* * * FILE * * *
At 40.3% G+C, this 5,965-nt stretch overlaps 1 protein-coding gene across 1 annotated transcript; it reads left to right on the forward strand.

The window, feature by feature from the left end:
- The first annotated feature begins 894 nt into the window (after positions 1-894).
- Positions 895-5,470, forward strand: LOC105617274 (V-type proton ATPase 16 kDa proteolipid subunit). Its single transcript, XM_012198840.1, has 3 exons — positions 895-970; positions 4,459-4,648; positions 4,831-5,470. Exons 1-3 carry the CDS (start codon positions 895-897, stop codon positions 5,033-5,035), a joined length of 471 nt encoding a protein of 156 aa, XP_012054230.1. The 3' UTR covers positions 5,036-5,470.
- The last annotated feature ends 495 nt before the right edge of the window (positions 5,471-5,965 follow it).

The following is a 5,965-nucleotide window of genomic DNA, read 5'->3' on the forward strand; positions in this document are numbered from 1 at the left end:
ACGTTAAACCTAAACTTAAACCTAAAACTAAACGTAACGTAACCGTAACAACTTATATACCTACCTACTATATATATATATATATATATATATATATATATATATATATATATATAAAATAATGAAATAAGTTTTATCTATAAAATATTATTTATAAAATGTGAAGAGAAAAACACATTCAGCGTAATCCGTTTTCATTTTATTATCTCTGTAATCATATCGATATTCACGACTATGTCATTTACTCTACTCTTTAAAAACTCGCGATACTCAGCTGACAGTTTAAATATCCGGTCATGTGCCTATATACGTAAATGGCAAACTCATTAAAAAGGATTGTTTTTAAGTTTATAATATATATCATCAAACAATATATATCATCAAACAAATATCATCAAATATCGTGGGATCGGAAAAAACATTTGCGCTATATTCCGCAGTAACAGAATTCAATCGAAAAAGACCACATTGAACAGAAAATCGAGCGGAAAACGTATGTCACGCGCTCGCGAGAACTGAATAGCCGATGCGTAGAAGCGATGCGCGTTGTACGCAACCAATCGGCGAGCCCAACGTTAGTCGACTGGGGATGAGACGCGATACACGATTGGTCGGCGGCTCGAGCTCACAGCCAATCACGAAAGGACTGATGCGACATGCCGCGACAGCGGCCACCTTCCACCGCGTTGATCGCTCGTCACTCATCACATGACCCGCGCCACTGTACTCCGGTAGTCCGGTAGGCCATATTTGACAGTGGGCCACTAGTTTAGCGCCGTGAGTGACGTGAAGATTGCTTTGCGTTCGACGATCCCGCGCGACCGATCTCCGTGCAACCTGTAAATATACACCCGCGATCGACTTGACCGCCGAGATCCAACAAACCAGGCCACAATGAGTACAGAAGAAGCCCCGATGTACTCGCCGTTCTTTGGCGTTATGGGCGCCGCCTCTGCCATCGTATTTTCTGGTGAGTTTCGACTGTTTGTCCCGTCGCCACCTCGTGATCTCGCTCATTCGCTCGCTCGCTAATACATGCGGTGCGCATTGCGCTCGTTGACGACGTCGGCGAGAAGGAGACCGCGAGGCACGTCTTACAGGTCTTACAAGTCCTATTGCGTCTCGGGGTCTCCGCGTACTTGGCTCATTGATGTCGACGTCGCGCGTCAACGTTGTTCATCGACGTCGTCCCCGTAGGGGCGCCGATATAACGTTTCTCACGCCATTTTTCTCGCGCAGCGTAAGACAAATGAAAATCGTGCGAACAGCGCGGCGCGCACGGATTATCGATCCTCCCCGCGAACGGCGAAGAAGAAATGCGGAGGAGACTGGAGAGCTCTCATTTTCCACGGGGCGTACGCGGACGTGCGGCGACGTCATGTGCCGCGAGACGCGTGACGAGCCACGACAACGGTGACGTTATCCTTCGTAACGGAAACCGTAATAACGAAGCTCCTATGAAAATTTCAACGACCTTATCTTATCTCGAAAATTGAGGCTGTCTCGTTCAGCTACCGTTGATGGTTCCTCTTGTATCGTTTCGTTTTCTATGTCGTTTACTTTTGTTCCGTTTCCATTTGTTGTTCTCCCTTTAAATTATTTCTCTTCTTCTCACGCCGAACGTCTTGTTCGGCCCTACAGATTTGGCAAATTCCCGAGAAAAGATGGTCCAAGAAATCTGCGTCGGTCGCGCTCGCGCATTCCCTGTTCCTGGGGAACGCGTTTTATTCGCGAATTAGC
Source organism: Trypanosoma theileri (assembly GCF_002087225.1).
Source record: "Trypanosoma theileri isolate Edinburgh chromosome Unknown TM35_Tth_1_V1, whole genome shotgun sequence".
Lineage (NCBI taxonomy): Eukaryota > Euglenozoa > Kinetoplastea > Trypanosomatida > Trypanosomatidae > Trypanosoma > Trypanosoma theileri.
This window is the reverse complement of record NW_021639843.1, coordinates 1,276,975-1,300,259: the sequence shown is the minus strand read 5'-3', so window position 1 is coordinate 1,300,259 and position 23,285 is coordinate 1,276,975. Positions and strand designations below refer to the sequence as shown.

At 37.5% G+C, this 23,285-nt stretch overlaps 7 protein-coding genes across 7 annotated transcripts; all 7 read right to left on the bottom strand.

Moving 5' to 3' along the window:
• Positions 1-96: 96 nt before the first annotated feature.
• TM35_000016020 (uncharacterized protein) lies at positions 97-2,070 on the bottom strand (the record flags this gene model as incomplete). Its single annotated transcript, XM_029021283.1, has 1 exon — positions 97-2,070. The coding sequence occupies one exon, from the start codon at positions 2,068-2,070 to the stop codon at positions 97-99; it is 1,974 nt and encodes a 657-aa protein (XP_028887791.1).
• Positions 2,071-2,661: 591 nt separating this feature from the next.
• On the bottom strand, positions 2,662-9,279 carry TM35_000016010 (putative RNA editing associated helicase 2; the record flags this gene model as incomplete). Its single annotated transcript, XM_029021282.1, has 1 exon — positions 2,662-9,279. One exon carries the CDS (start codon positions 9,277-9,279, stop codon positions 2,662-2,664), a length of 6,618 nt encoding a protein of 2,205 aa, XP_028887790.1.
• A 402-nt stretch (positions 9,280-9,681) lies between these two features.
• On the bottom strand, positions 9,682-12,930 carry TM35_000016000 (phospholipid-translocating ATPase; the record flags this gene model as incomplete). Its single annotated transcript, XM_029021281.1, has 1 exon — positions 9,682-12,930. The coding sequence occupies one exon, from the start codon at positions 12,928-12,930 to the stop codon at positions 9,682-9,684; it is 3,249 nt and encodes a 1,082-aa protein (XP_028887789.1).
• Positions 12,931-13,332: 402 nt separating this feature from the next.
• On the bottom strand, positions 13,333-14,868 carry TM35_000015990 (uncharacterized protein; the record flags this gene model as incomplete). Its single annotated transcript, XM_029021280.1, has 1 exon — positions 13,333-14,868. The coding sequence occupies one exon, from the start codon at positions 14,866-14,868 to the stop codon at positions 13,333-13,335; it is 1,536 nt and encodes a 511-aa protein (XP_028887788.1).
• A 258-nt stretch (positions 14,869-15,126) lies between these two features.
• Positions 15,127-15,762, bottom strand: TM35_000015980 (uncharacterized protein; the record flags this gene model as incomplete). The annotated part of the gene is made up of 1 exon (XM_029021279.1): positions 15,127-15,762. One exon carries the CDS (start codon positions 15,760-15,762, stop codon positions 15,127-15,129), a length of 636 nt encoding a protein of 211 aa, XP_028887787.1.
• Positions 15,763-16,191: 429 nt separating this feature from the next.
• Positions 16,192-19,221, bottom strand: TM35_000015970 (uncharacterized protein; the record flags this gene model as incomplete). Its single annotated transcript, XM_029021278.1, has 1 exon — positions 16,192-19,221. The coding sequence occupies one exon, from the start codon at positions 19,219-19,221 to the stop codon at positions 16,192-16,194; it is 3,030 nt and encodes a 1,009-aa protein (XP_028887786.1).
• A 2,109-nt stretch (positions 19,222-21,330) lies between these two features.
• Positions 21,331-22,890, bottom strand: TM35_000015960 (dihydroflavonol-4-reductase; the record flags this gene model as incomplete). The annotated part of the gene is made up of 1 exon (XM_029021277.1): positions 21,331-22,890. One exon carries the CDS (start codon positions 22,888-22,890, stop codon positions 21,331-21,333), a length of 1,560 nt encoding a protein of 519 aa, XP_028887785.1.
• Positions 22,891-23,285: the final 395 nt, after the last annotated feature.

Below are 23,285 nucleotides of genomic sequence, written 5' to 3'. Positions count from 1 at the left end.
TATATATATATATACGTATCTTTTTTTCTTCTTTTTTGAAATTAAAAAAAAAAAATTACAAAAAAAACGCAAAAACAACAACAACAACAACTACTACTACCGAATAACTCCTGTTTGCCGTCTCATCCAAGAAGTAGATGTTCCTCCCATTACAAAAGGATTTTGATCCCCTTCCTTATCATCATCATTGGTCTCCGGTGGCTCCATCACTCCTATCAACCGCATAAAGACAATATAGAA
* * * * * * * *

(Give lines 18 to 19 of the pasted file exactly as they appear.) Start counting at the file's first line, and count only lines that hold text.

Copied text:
• A 402-nt stretch (positions 9,280-9,681) lies between these two features.
• On the bottom strand, positions 9,682-12,930 carry TM35_000016000 (phospholipid-translocating ATPase; the record flags this gene model as incomplete). Its single annotated transcript, XM_029021281.1, has 1 exon — positions 9,682-12,930. The coding sequence occupies one exon, from the start codon at positions 12,928-12,930 to the stop codon at positions 9,682-9,684; it is 3,249 nt and encodes a 1,082-aa protein (XP_028887789.1).